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Did you ever have to write an initializer whose body consisted of little more than a suite of self.attr = attr style assignments? Here's a utility function that factors out this task.

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def attributesFromDict(d, obj=None, objName="self"):
    if obj is None:
        obj = d.pop(objName)
    for n, v in d.iteritems():
        setattr(obj, n, v)

class Before:
    def __init__(self, foo, bar, baz, boom=1, bang=2):
        self.foo = foo
        self.bar = bar
        self.baz = baz
        self.boom = boom
        self.bang = bang

class After:
    def __init__(self, foo, bar, baz, boom=1, bang=2):
        attributesFromDict(locals())

As there is no additional logic in After.__init__(), the locals() dictionary contains only the parameters provided. attributesFromDict() by default extracts self and interprets all other items in the dictionary as attribute name/value pairs which are then set. This is similar to the technique of using only keyword parameters

def __init__(self, **kw): self.__dict__.update(kw)

but the latter lacks an easy way to specify the mandatory/optional parameters and has often proved a showstopper when reading other people's code.

Limitations: As there is no easy way to specify a subset of the local variables, you cannot conveniently use attributesFromDict() in a method with complex logic that needs temporary variables. For the same reason it is not easily applicable in a subclass, that propagates a subset of its parameters to the baseclass initializer.

Credits: John J. Lee originally posted the problem on comp.lang.python, and if you are interested in the strange detours that led to the solution presented above, have a look at http://mail.python.org/pipermail/python-list/2004-April/216871.html

3 comments

Gary Robinson 13 years ago  # | flag

A more robust approach? The following version works even in __init__ methods which have other logic and temporary variables:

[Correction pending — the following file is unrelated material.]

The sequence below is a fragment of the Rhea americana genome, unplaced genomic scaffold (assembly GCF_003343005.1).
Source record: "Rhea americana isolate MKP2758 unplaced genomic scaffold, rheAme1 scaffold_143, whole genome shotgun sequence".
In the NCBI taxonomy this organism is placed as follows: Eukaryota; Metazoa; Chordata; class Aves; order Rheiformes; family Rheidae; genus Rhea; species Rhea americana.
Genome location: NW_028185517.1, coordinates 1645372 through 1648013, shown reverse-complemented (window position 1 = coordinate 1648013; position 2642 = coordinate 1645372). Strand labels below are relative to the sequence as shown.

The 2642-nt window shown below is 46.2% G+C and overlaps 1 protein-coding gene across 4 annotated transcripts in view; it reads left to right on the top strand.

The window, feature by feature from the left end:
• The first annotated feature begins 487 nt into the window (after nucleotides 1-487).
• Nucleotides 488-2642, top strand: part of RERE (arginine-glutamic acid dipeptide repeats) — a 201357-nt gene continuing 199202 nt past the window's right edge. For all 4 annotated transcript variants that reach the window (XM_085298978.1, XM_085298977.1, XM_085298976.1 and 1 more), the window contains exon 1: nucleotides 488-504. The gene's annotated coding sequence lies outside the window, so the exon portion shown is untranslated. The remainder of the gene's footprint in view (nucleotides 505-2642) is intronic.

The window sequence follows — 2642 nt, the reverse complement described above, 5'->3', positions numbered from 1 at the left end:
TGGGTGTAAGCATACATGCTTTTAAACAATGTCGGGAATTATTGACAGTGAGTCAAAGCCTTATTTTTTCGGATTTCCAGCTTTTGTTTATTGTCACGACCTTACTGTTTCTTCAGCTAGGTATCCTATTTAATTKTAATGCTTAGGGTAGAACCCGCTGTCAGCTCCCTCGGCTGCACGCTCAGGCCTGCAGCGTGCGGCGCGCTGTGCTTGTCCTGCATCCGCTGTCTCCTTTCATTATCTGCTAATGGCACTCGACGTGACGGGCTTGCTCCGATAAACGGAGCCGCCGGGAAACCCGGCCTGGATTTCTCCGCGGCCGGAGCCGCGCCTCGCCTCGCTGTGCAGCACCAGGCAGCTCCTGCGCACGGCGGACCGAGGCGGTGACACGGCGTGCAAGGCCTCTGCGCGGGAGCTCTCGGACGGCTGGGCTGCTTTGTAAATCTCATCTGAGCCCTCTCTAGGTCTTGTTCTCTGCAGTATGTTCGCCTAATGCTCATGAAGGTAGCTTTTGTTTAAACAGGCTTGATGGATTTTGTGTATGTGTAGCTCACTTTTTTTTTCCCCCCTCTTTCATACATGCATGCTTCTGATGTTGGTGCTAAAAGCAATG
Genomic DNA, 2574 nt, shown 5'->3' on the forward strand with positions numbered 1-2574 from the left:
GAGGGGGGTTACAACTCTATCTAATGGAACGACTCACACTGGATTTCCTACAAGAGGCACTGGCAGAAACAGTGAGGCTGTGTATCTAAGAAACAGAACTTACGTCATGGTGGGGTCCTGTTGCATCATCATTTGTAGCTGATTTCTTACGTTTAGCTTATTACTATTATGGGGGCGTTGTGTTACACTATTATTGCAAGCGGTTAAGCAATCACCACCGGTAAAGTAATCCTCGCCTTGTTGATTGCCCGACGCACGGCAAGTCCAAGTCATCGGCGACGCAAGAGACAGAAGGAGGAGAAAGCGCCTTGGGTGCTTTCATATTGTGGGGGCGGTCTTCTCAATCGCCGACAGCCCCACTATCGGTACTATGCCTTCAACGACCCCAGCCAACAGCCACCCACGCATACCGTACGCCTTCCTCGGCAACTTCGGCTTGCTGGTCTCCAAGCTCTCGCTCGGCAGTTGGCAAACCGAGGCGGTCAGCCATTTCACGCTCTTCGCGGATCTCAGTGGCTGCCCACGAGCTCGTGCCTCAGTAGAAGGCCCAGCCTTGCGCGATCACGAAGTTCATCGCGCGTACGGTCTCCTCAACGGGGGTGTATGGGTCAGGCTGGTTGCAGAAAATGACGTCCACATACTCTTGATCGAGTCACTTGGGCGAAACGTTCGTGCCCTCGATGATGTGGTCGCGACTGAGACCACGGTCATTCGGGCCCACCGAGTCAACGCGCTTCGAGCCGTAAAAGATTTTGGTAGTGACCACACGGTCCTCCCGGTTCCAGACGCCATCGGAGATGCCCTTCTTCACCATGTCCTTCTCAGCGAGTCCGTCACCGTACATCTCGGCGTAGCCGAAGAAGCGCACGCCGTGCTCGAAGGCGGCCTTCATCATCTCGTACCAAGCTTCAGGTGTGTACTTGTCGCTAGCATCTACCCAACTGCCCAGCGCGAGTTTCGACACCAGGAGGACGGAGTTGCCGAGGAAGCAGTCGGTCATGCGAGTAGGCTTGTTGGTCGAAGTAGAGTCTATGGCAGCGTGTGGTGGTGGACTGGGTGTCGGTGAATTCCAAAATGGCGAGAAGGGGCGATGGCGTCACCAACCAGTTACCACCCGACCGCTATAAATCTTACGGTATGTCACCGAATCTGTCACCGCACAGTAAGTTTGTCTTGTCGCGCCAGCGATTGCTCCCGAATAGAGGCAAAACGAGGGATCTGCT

def assignAttr(obj, dctLocals):
    codeObject = obj.__class__.__init__.im_func.func_code
    tupNames = codeObject.co_varnames[1:codeObject.co_argcount]
    for strName in tupNames:
       obj.__dict__[strName] = dctLocals[strName]

class  After:
    def __init__(self, foo, bar, baz, boom=1, bang=2):
        assignAttr(self, locals())
Alain Pointdexter 10 years, 8 months ago  # | flag

a simplification (no parameter needed). import inspect

def init_attributes():

......d=inspect.currentframe().f_back.f_locals

......obj = d.pop("self")

......for n, v in d.iteritems():

............setattr(obj, n, v)

class After:

......def __init__(self, foo, bar, baz, boom=4, bang=5):

...........init_attributes()

Gary Robinson 6 years, 3 months ago  # | flag

Note that init_attributes() relies on the fact that the first method argument is called "self". While that's true in virtually all code I've seen or written, it's still a dependency. (Also, init_attributes() needs to be called before any local variables are assigned in __init__().)

For anyone who may be care about those admittedly very small issues, here's a version of assignAttr that still takes self, but doesn't need locals() to be passed in (it uses the inspect module as taught by init_attributes()):

def assignAttr(self): import inspect name2Var = d=inspect.currentframe().f_back.f_locals codeObject = self.__class__.__init__.im_func.func_code tupNames = codeObject.co_varnames[1:codeObject.co_argcount] for name in tupNames: setattr(self, name, name2Var[name])

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Created by Peter Otten on Tue, 27 Apr 2004 (PSF)
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